I was feeling like a bit of an old curmudgeon today when I received yet another e-mail from someone I don’t know, an e-mail that greeted me as “Dear Steve.” While this is better than the messages that begin “Dear Steven” or the even worse “Dear Stephen,” I am troubled by the forced familiarity.
Today’s e-mail was from a student at another college who was writing to me in a professional capacity. I wonder how he could not know basic professional etiquette and wonder how he could have been failed by his parents and mentors.
I tend to be very formal in professional settings. And even though I work to be approachable to students, my goal is to be friendly and not friends. While I would value the friendship of some of my students, such familiarity is something that can wait until they graduate. It is unlikely that any friendship will develop with those students and I am more than fine with that.
I recognize that I am especially sensitive to formality and fake friendship. As a result, I am not likely to behave badly to such students, to disregard them, or to somehow punish them for their cheekiness. But there are people out there who would.
My students are not harmed by my insistence that they approach their lives in a professional manner. I also know the harm that can come to them if they do not. I recently wrote to a graduate student who had become too familiar too fast (while getting my first name wrong) that such an error would not cause difficulty in our professional interactions but that it could cost her a job or have some other type of undesirable consequence in the future.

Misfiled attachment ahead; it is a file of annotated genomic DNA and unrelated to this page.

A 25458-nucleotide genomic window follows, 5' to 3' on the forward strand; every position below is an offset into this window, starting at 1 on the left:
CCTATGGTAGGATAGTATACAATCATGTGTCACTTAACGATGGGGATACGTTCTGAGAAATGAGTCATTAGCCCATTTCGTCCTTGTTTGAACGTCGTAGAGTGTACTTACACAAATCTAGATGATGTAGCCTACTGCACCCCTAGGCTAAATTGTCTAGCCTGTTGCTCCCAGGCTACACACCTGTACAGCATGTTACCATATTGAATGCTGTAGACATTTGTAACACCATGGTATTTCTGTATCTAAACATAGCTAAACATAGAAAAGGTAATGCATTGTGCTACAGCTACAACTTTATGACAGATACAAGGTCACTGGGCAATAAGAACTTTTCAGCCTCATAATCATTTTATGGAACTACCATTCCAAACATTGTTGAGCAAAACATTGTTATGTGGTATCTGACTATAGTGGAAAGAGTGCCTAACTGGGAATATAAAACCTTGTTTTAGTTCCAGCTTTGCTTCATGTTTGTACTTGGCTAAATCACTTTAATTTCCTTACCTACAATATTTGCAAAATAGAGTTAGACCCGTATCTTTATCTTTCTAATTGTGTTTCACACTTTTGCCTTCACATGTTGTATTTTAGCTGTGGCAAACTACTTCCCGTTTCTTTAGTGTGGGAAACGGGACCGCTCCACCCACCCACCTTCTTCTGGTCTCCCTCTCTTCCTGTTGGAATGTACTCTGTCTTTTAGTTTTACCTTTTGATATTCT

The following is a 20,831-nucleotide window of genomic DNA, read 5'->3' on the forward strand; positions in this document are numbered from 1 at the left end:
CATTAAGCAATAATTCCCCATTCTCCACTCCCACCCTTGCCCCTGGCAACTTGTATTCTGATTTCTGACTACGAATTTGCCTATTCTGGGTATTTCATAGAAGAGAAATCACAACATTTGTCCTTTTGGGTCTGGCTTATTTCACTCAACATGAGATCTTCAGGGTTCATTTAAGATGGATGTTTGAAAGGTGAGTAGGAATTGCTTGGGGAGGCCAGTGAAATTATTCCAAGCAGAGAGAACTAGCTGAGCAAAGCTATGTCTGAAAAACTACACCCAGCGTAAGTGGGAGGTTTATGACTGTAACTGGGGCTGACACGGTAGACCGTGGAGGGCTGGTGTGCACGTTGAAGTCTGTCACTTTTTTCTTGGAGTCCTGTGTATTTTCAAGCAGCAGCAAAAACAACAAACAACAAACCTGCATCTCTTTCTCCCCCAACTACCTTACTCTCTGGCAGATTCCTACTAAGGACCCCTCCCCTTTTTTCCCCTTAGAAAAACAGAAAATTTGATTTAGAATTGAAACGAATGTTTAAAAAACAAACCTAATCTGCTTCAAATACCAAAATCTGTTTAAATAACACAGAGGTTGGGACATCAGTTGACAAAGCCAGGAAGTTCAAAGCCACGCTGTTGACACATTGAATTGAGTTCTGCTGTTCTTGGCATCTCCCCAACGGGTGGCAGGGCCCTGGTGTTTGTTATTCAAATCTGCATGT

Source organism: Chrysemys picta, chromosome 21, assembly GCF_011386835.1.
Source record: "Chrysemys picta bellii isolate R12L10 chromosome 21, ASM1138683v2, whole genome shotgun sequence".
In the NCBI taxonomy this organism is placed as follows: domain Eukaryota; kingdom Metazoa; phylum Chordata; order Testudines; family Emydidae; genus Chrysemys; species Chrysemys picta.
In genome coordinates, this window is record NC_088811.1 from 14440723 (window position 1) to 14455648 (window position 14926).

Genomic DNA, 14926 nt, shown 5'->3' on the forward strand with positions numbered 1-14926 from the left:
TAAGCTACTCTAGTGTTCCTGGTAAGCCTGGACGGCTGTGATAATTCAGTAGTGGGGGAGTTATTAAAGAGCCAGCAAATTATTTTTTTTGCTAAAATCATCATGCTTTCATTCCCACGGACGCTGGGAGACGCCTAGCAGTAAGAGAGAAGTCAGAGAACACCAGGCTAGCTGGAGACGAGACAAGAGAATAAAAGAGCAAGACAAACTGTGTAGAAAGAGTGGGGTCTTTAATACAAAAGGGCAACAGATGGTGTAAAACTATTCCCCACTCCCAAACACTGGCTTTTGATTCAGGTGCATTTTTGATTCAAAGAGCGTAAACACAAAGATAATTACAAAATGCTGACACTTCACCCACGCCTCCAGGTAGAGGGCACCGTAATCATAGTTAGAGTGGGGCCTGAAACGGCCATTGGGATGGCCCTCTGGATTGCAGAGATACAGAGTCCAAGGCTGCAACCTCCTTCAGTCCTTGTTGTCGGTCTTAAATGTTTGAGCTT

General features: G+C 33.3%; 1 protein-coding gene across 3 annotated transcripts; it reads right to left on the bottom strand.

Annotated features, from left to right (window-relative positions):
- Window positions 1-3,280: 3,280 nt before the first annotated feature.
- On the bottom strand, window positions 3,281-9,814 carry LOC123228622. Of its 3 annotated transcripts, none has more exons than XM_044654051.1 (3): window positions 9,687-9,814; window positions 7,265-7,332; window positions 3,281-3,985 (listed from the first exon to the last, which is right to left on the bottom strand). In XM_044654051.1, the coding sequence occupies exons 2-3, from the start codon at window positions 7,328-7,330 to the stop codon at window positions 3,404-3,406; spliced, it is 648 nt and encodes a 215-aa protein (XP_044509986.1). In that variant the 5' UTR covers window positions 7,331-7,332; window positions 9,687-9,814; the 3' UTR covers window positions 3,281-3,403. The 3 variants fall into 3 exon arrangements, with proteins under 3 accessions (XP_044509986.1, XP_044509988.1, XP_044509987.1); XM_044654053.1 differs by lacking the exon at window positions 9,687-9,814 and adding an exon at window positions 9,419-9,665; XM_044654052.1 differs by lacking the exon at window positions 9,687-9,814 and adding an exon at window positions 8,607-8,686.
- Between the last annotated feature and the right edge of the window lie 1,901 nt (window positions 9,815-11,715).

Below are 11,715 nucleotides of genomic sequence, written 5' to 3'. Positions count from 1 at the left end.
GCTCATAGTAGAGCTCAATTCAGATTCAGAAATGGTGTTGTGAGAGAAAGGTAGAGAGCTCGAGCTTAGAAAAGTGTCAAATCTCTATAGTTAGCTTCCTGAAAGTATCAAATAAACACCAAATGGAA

The issue of incorporating digital humanities into undergraduate courses in one I am addressing this semester. See Steve Kolowich’s “Behind the Digital Curtain” (Inside Higher Education, 27 January 2012).
I stumbled across Alan Jacobs “Are Research Papers Obsolete?” (Atlantic, 25 January 2012). It is a very short piece but very well written. I especially like his thesis that “While new pedagogical aids make sense for students, let’s not forget that professors are desperate to escape the old ways of teaching, too” and his caution that “we professors ought to admit that we very much want alternatives, and are therefore prone to exaggerating the virtues of the new methods and, equally, exaggerating the vices of the old ones.”
The Mystery of the Leaping Fish (1916). Starring Douglas Fairbanks. Written by Tod Browning. A parody of Sherlock Holmes. Eighteen years later Tod Browning would direct Freaks.
I thought I was going to cite “Davidson at Dartmouth: ‘Distraction is Our Friend‘” in my next blog posting on *Etene Sacca-vajjena* but I finished the draft without using it and don’t see how it could be incorporated during revision. In spite of the title, I actually like the first part of the video which concerns blogging better than the second part on distractions. The entire video is only 2:50.
“Walt Whitman ‘O Captain! My Captain!’ Poem Animation” is a wonderfully strange animation of one of my favorite poems.